What happened to “Serial?”
Well, what happened yesterday is that “Serial” announced that instead of being “one story told week by week,” it will be “one story told every other week.” It doesn’t have quite the same ring. In case you haven’t heard, “Serial” is switching to a biweekly schedule, meaning you won’t get another episode until January 21. Producer Julie Snyder says it’s so they can dig a bit deeper. “There are more paths we need to go down,” she said. “Since we started broadcasting the show, we have gotten more people willing to talk, and because of that, it has opened up more avenues of reporting.”
What exactly are these other avenues? I’ll ask again, what happened to “Serial?”
The first season was spectacular. Koenig struck gold with the case of Adnan Syed, so much so that people are still talking about it; it was national news when Syed got an appeal. Everyone has an opinion on whether or not there was a pay phone in a Maryland Best Buy in 1999 and where exactly that pay phone may have been. People cared so much, the Best Buy in question saw throngs of people last year just coming to see if they could figure it out. Every aspect of the case, and of the podcast was dinnertime conversation for millions of people. And, there was a lot of buzz about Season 2. People were excited, especially when rumors began to fly that it would be about Bowe Bergdahl. But why?
Bergdahl’s story is interesting, but the issue is just about a legal dispute. Everyone pretty much agrees on the actual facts. Everyone gets what happened. If you didn’t follow, here’s the deal: On June 30th, 2009, Bergdahl walked off his army base, because he had grown disillusioned with the army, and the war, and was fed up. He had written his parents a note days prior expressing his anger. Shortly after he left, he was captured by the Taliban, and he remained a prisoner for almost five years. During that time, he was kept in a cage, tortured, and beaten. On May 31, 2014, he was released in exchange for five Guantanamo Bay detainees. People have called him a deserter, and many are angry with him because of the time and energy the military expended on dangerous search efforts. Others have said the release of the five Guantanamo detainees was illegal.
Since Bergdahl’s release, he’s been charged with two counts under the Uniform Code of Military Justice: one count of “desertion with intent to shirk important or hazardous duty” and one count of “misbehavior before the enemy by endangering the safety of a command, unit or place.” Still, whatever your opinion on the case, the facts remain essentially the same.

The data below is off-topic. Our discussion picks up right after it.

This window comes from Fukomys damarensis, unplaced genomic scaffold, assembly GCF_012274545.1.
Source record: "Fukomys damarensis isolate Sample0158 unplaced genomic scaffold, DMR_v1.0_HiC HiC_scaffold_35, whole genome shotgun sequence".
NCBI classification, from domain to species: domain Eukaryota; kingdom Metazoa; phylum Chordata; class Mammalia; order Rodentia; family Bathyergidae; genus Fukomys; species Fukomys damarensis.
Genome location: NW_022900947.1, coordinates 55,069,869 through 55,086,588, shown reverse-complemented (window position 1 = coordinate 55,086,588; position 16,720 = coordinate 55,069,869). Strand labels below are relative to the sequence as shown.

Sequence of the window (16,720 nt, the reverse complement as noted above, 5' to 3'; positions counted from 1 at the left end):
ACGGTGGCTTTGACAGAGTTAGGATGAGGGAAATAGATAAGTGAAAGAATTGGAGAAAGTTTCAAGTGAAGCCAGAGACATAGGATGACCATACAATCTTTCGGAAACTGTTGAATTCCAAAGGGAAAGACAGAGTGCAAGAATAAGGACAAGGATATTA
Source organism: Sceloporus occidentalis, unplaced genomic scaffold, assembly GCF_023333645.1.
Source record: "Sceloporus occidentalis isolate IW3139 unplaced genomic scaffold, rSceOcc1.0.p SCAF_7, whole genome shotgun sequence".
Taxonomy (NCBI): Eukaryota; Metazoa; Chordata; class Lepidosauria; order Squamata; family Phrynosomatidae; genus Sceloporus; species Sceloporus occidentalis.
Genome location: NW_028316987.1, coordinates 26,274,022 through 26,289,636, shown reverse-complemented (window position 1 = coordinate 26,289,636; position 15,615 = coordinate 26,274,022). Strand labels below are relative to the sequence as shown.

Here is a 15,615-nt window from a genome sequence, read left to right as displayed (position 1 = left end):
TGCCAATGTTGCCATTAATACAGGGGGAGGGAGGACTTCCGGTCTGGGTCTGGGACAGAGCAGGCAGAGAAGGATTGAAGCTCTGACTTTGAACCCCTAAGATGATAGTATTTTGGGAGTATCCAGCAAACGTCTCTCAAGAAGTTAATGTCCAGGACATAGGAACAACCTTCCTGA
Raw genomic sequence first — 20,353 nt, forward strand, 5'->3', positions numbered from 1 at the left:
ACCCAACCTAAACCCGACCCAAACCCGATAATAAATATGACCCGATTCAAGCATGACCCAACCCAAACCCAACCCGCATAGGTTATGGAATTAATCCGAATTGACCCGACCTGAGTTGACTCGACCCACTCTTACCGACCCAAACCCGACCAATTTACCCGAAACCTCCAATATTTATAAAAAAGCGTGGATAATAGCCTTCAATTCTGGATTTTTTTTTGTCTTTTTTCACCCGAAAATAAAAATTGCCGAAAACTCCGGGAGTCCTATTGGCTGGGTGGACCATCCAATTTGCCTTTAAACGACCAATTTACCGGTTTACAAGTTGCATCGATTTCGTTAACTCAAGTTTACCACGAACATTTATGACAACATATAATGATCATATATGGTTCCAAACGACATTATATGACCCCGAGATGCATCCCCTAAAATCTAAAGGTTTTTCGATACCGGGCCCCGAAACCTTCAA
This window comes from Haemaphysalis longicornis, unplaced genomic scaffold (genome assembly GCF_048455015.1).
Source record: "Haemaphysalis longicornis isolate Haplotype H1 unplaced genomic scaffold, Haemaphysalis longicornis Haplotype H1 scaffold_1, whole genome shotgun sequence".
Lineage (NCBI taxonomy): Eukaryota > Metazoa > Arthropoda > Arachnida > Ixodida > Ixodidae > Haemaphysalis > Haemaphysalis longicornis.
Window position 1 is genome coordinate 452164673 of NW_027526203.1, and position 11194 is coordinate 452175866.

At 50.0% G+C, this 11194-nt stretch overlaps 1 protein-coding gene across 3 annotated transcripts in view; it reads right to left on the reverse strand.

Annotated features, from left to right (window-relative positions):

By contrast, Season 1’s story was incredibly interesting and multi-faceted. There was Hae Min Lee, the smart and popular high school girl, and Syed, her ex boyfriend. There was the fact that Syed was Muslim. There was Asia McClain, and there was Jay Wild’s, Adnan’s friend who led police directly to the body. There was the backdrop of crime-ridden Baltimore in 1999. Koenig spoke with many of the key players, and each had a slightly different story regarding the events of Lee’s disappearance and murder.
Koenig grabbed us right away in Season 1 by talking about conflated memories, and how, unless a day is remarkable, it’s almost impossible for most of us to put together specific events. As the story unfolded, there were theories and predictions and spoilers. None of us know for sure what happened. Moreover, all of it was new. Until “Serial,” few were aware of Lee or Syed. Bergdahl’s case, on the other hand, was highly publicized. For the most part, we knew the facts before a single episode became available.
This season has had problems since the beginning. In the very first episode, Koenig made it clear that she had never actually spoken to the story’s subject. She had recordings of his voice, but the clips are from conversations with filmmaker Mark Boal, with whom she’s collaborating for this season. Some of the best parts of season 1, however, were when Koenig spoke with Syed, who would call her from prison. It just felt like we were getting a lot more.
Koenig was aware this might happen. She said in September that they weren’t expecting fans to be as excited about this season, and that they were “totally okay with that.” Snyder blames at least part of it on the fact that “Serial” is no longer news in itself.
But it’s not familiarity that’s the problem. I was all but counting down the seconds until the new season dropped, and most of my friends and family were too. And, if “Making a Murderer” shows us anything, it’s that interest in stories about crime and our justice system are at an all-time high. The problem is that this season just isn’t interesting, and the episodes aren’t conversation pieces. Even the most devoted of my friends and family are dropping off. There’s nothing to argue, nothing to figure out, nothing to speculate on. We don’t all get to be lawyers and detectives this time around.
Season three of serial is already in the works, with episodes expected to be available in Spring 2016 (though it’s unclear if or how the current season’s schedule change will affect the start date). Hopefully, we’re in for something better.
This is an opinion piece. The views expressed in this article are those of just the author.